Indeed, improving models and having more data and computer resources available has been helpful in working out many details, but the top-line conclusions have held up very well. The main reason for the range in model simulations that you [Tillerson] cited is not uncertainties in the models, but the energy technology choices that society will make.

With respect to the potential for adapting, all major assessments make clear that, in the absence of sharp emissions cuts, the challenges of adapting will be very severe. As just three examples, loss of biodiversity, breakup of ecosystems, and the rise in sea level will be large and essentially irreversible. Indeed, several leading economic studies make clear that the conditions will be so serious that replacing the world’s fossil fuel energy system would reduce the risks and be less costly than adapting to the impacts of not doing so.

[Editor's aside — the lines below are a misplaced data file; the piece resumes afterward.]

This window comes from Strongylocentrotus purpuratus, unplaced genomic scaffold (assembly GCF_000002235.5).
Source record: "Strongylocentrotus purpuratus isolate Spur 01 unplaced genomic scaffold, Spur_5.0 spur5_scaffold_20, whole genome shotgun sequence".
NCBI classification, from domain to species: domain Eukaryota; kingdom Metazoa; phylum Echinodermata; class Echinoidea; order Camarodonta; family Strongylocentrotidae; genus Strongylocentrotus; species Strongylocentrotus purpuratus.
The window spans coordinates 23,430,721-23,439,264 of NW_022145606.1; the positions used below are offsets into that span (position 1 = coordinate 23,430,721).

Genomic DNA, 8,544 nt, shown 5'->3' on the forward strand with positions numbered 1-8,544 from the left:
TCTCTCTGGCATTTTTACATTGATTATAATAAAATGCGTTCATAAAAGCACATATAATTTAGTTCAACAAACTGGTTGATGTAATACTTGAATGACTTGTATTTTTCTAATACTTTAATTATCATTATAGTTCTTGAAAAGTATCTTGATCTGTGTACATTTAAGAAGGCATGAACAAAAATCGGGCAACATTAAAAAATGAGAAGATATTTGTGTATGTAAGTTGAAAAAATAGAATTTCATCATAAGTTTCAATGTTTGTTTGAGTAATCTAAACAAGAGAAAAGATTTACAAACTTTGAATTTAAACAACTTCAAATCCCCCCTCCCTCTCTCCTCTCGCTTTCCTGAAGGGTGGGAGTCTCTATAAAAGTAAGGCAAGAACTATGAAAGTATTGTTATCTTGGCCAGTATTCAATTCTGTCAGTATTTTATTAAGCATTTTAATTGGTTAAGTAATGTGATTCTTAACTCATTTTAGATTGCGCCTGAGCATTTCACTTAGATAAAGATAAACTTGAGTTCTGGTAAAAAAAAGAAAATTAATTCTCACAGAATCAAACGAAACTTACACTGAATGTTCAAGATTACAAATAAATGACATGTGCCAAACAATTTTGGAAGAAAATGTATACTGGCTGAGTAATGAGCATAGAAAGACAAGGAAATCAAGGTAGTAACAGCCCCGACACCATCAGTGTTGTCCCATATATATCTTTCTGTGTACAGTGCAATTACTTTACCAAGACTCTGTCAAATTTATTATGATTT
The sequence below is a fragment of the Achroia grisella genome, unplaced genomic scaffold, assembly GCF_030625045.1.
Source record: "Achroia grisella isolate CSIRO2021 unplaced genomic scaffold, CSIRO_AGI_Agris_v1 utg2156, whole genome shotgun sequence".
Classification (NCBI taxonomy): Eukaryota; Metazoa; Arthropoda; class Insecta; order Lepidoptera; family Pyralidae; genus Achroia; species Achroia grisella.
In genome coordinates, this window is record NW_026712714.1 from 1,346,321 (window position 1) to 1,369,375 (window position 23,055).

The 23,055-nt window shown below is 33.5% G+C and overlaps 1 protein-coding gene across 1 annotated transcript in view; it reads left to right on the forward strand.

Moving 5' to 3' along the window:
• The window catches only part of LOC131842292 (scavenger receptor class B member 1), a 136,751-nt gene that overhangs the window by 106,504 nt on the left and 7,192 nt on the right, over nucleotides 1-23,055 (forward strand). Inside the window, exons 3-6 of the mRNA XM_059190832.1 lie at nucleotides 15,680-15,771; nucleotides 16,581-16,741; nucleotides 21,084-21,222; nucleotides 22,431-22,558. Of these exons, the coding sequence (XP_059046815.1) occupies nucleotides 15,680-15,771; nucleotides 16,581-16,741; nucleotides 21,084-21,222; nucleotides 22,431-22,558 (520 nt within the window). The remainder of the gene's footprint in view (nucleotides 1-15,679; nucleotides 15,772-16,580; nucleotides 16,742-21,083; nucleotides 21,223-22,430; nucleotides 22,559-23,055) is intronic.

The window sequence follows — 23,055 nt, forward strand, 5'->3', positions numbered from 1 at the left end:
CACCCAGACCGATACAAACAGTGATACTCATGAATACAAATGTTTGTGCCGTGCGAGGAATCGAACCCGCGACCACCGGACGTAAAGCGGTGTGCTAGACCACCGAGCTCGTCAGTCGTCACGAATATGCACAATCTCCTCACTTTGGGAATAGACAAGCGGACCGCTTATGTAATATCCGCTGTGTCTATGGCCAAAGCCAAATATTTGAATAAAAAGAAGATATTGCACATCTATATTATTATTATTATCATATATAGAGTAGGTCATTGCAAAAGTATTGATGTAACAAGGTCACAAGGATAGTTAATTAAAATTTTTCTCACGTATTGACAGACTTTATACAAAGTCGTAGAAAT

IPCC’s climatic and environmental projections and the Paris Agreement now represent the international consensus for how we must move forward. My question is what the due diligence analyses that I assume ExxonMobil has conducted show for the internationally desired scenario and what sorts of analyses have been done for both more gentle and more severe scenarios of climate disruption and emissions contraction?

My private exchange with Tillerson

Dr. Michael MacCracken (far right) and I (second from right) joined other concerned shareholders at ExxonMobil's annual meeting in Dallas. Photo: Mollly Rooke.

Kathy Mulvey (second from right) and I (far right) joined other concerned shareholders at ExxonMobil’s annual meeting in Dallas. Photo: Mollly Rooke.